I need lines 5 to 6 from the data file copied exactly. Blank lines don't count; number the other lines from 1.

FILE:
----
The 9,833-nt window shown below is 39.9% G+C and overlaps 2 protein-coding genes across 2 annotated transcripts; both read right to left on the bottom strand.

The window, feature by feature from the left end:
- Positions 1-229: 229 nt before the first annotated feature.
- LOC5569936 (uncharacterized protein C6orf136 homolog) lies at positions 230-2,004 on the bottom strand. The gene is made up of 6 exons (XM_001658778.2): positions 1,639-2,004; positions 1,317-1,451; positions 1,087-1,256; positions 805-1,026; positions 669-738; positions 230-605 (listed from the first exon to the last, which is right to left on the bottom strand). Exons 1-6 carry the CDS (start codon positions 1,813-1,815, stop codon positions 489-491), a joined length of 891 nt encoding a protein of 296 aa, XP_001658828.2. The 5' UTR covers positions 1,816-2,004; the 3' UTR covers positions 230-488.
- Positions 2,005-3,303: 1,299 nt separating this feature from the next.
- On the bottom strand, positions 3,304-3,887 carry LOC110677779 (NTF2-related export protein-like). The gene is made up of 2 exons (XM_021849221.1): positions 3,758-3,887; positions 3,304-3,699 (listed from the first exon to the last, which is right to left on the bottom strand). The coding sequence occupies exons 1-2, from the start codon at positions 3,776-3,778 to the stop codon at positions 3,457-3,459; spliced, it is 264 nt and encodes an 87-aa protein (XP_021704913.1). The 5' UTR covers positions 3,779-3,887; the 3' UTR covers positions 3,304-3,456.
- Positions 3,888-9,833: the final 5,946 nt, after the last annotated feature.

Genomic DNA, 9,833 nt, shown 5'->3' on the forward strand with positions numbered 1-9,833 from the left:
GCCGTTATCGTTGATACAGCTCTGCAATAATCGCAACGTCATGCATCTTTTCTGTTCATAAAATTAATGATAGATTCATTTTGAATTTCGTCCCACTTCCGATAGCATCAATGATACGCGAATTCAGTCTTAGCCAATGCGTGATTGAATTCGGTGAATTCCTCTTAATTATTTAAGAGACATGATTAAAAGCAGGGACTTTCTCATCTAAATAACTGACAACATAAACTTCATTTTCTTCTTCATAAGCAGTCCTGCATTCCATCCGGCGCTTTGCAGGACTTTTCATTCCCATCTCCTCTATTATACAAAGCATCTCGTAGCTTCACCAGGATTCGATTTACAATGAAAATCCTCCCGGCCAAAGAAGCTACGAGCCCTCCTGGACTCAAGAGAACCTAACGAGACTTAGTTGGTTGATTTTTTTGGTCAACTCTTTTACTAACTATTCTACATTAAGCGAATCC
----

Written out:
- Positions 2,005-3,303: 1,299 nt separating this feature from the next.
- On the bottom strand, positions 3,304-3,887 carry LOC110677779 (NTF2-related export protein-like). The gene is made up of 2 exons (XM_021849221.1): positions 3,758-3,887; positions 3,304-3,699 (listed from the first exon to the last, which is right to left on the bottom strand). The coding sequence occupies exons 1-2, from the start codon at positions 3,776-3,778 to the stop codon at positions 3,457-3,459; spliced, it is 264 nt and encodes an 87-aa protein (XP_021704913.1). The 5' UTR covers positions 3,779-3,887; the 3' UTR covers positions 3,304-3,456.